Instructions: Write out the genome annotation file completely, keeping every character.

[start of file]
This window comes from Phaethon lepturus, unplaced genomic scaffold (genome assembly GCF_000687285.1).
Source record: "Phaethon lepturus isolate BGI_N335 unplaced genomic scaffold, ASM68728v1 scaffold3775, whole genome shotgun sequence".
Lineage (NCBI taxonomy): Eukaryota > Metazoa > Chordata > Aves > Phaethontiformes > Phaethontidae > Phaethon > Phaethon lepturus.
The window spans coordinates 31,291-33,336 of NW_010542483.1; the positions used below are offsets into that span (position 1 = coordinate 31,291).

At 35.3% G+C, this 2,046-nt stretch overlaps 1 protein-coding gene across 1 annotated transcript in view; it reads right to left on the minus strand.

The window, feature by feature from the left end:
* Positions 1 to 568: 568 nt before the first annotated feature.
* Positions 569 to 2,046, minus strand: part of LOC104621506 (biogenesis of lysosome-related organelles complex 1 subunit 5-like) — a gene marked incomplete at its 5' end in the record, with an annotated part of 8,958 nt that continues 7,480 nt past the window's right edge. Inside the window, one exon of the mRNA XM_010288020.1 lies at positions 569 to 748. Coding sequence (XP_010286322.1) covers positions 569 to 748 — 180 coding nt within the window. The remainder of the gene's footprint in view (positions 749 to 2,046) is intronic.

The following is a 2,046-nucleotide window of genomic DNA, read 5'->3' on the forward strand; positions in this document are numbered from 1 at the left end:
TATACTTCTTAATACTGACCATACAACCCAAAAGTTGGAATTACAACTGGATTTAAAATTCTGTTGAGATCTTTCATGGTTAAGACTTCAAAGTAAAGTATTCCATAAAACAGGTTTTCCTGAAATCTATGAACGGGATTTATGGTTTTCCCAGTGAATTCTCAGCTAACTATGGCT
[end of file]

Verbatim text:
This window comes from Phaethon lepturus, unplaced genomic scaffold (genome assembly GCF_000687285.1).
Source record: "Phaethon lepturus isolate BGI_N335 unplaced genomic scaffold, ASM68728v1 scaffold3775, whole genome shotgun sequence".
Lineage (NCBI taxonomy): Eukaryota > Metazoa > Chordata > Aves > Phaethontiformes > Phaethontidae > Phaethon > Phaethon lepturus.
The window spans coordinates 31,291-33,336 of NW_010542483.1; the positions used below are offsets into that span (position 1 = coordinate 31,291).

At 35.3% G+C, this 2,046-nt stretch overlaps 1 protein-coding gene across 1 annotated transcript in view; it reads right to left on the minus strand.

The window, feature by feature from the left end:
* Positions 1 to 568: 568 nt before the first annotated feature.
* Positions 569 to 2,046, minus strand: part of LOC104621506 (biogenesis of lysosome-related organelles complex 1 subunit 5-like) — a gene marked incomplete at its 5' end in the record, with an annotated part of 8,958 nt that continues 7,480 nt past the window's right edge. Inside the window, one exon of the mRNA XM_010288020.1 lies at positions 569 to 748. Coding sequence (XP_010286322.1) covers positions 569 to 748 — 180 coding nt within the window. The remainder of the gene's footprint in view (positions 749 to 2,046) is intronic.

The following is a 2,046-nucleotide window of genomic DNA, read 5'->3' on the forward strand; positions in this document are numbered from 1 at the left end:
TATACTTCTTAATACTGACCATACAACCCAAAAGTTGGAATTACAACTGGATTTAAAATTCTGTTGAGATCTTTCATGGTTAAGACTTCAAAGTAAAGTATTCCATAAAACAGGTTTTCCTGAAATCTATGAACGGGATTTATGGTTTTCCCAGTGAATTCTCAGCTAACTATGGCT